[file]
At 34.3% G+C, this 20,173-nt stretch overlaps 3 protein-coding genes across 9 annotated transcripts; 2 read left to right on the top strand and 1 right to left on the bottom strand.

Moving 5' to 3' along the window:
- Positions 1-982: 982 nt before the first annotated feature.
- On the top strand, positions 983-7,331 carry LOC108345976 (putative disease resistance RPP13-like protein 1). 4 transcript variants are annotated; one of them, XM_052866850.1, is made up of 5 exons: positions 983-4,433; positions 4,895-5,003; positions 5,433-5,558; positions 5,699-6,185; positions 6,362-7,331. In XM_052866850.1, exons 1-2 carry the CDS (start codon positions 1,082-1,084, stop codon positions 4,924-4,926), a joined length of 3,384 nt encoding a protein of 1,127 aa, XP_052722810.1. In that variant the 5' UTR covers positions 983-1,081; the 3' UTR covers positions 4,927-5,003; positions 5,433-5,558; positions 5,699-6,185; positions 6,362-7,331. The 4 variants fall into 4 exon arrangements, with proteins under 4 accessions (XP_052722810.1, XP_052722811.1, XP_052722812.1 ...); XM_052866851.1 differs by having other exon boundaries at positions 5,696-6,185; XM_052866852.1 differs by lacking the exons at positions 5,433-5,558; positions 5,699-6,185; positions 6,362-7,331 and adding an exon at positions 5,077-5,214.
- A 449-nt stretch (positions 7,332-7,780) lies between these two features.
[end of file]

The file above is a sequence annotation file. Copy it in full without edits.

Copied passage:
At 34.3% G+C, this 20,173-nt stretch overlaps 3 protein-coding genes across 9 annotated transcripts; 2 read left to right on the top strand and 1 right to left on the bottom strand.

Moving 5' to 3' along the window:
- Positions 1-982: 982 nt before the first annotated feature.
- On the top strand, positions 983-7,331 carry LOC108345976 (putative disease resistance RPP13-like protein 1). 4 transcript variants are annotated; one of them, XM_052866850.1, is made up of 5 exons: positions 983-4,433; positions 4,895-5,003; positions 5,433-5,558; positions 5,699-6,185; positions 6,362-7,331. In XM_052866850.1, exons 1-2 carry the CDS (start codon positions 1,082-1,084, stop codon positions 4,924-4,926), a joined length of 3,384 nt encoding a protein of 1,127 aa, XP_052722810.1. In that variant the 5' UTR covers positions 983-1,081; the 3' UTR covers positions 4,927-5,003; positions 5,433-5,558; positions 5,699-6,185; positions 6,362-7,331. The 4 variants fall into 4 exon arrangements, with proteins under 4 accessions (XP_052722810.1, XP_052722811.1, XP_052722812.1 ...); XM_052866851.1 differs by having other exon boundaries at positions 5,696-6,185; XM_052866852.1 differs by lacking the exons at positions 5,433-5,558; positions 5,699-6,185; positions 6,362-7,331 and adding an exon at positions 5,077-5,214.
- A 449-nt stretch (positions 7,332-7,780) lies between these two features.